Tim Draimin: There is energy, buzz, and optimism about impact investing, but making it a reality is harder to do. We can’t be wooly-eyed about what we need to be able to do. This focus on metrics – being clear on what we’re trying to achieve and being able to prove it –  is very important.

*This digest summarizes the content of the closing panel and does not necessarily reflect verbatim statements. 

 

Impact is What Matters

An intrepid group of social entrepreneurs from around the globe gathered five years ago to talk about social stock exchanges.

In meeting to discuss this common goal, they realized their ideas were stunningly similar. After a few days of meetings and sharing their respective plans, these former bankers and community developers parted ways and undertook the painstaking task of building their individual models: convincing regulators, developing technology, attracting funding, and maintaining interest in an unproven idea.

The news died down when immediate success proved impossible. But there has been an uptick in coverage over the past few months about the official launch of a number of these players on the impact investing scene.

A recent story in the Guardian picked up on this trend. The article provides a good opportunity for dialogue and clarity on “social stock exchanges” in Canada and beyond, and to highlight several important points of discussion.

There are many different models in operation around the world.

From London to Singapore to Toronto, there are many different “social stock exchange” models from private platforms to public gateways for new and existing investment opportunities. These models reflect market needs, the state of regulatory environments, and the relatively early stage of evolution of these initiatives.

downloadIn Canada, MaRS Discovery District’s Social Venture Connexion (SVX) is an online impact investing platform connecting ventures, investors, funds and service providers to catalyze debt and equity investments that generate social and environmental impact alongside the potential for financial return. The private platform is a single access point for new primary investment offerings. SVX is a capital markets innovation; however, it is not a stock exchange. An exchange has a very precise definition, and significant, complex operational requirements. SVX is registered as a Restricted Dealer with the Ontario Securities Commission (OSC), a capital markets registration with strict rules and requirements. The platform is closer in form to CircleUp or AngeList.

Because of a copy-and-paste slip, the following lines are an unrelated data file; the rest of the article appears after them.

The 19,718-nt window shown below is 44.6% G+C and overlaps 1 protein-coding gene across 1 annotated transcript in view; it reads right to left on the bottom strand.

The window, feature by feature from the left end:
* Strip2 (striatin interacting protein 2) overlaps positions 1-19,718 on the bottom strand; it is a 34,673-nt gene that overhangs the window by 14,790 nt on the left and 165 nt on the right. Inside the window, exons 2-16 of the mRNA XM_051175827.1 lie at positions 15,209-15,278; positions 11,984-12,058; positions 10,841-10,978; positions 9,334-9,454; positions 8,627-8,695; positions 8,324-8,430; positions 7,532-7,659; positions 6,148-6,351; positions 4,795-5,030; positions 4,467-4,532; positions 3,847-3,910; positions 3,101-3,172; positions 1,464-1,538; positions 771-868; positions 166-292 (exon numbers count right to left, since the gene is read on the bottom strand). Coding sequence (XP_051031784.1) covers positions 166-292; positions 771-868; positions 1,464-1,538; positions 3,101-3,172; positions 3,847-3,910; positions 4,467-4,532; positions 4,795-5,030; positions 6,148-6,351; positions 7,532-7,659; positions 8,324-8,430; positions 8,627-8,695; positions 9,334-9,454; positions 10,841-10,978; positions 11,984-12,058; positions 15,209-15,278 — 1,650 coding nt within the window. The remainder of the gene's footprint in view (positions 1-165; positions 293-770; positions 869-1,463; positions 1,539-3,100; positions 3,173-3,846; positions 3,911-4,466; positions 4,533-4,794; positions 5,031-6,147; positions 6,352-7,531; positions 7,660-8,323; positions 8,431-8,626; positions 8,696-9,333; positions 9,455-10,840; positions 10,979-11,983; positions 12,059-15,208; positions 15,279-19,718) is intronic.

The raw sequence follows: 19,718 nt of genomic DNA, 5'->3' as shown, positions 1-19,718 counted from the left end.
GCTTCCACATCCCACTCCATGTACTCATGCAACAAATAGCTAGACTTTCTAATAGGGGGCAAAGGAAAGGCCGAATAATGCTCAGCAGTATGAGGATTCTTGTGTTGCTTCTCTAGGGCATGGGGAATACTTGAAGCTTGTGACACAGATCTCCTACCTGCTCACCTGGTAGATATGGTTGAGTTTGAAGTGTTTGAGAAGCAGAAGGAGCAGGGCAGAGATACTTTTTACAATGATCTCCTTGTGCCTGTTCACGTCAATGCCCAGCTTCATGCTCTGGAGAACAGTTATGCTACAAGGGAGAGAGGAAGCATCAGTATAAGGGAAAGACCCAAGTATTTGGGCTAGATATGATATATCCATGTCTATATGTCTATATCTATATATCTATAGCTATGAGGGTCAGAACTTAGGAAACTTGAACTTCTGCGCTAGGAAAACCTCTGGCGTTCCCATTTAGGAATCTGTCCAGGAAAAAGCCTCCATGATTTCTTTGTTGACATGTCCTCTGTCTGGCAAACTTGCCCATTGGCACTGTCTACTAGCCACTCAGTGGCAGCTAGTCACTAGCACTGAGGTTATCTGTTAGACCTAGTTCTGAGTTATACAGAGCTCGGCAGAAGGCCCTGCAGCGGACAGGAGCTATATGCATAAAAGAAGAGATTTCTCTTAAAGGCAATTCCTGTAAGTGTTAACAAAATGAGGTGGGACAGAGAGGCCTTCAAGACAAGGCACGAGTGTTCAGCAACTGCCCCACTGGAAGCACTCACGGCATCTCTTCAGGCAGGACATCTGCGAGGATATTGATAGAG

In Singapore, Asia Impact Investment Exchange (IIX) has a range of associated features, functions, and platforms. One of its platforms is Impact Exchange, a partnership with the Stock Exchange of Mauritius (SEM) that is the world’s first public trading online platform dedicated to connecting social enterprises with mission-aligned investment. All technicalities and registrations aside, this is what many folks are searching for in impact investing. It is a tremendous leap for the sector.

There are also other operating and emerging platforms around the world, from KSIX in Kenya to the social stock market for charities in Brazil.

Social stock exchanges are not rivals.

Although it makes for a far more interesting headline, these platforms are not engaged in a battle for world domination or a race to be “first.” SVX is not a rival of the London Social Stock Exchange or the Asia Impact Investment Exchange (AsiaIIX).

We cannot afford to compete with one another. In our early days, we are simply too busy with the day-to-day of operating fledgling enterprises. In fact, we need to call on our collective strength to continue our advance at such a rapid pace.

There are many firsts for “social stock exchanges.”

There is a great deal of focus on and a lot of noise around who is first. Indeed, these platforms have broken a lot of new ground:

  • London Social Stock Exchange Ltd. is the first platform to profile publicly listed impact investment opportunities;
  • Asia IIX has co-created the world’s first public trading platform for new impact investments; and,
  • SVX is the first independently registered investment platform, and the first platform of its kind in North America.
Official opening of the SVX at the Toronto Stock Exchange on September 19, 2013

Official opening of the SVX at the Toronto Stock Exchange on September 19, 2013

So what?

These are all important issues, but they do sail past a few key points. It is not about regulatory status, rivalry, or the glory of being first.

Across the globe, “social stock exchanges” are collectively experiencing tremendous momentum and success. These platforms provide a crucial pipeline for investors to access impact investment opportunities, and increase access to capital for impact ventures and funds.

It is vital that we keep our focus, and the accompanying spotlight, on our mission to mobilize private capital towards public good. We should be held to task for the amount of capital raised, impact ventures financed, investors engaged, and value created for the impact investing marketplace. And ultimately, impact is what matters. Are we moving the yardsticks on our most pressing problems?

Finally, it is not easy to start and operate a social stock exchange. We should applaud those intrepid entrepreneurs like Pradeep Jethi from London and Durreen Shahnaz from Singapore (and their teams) who have remained committed to the cause and have followed through with their vision. They are now realizing success after years of incredibly hard work. We must continue our collective support of each other.  There is still much work to be done.

Editor’s Note: This blog originally appeared on SocialFinance.ca. It has been reposted here with permission from the author.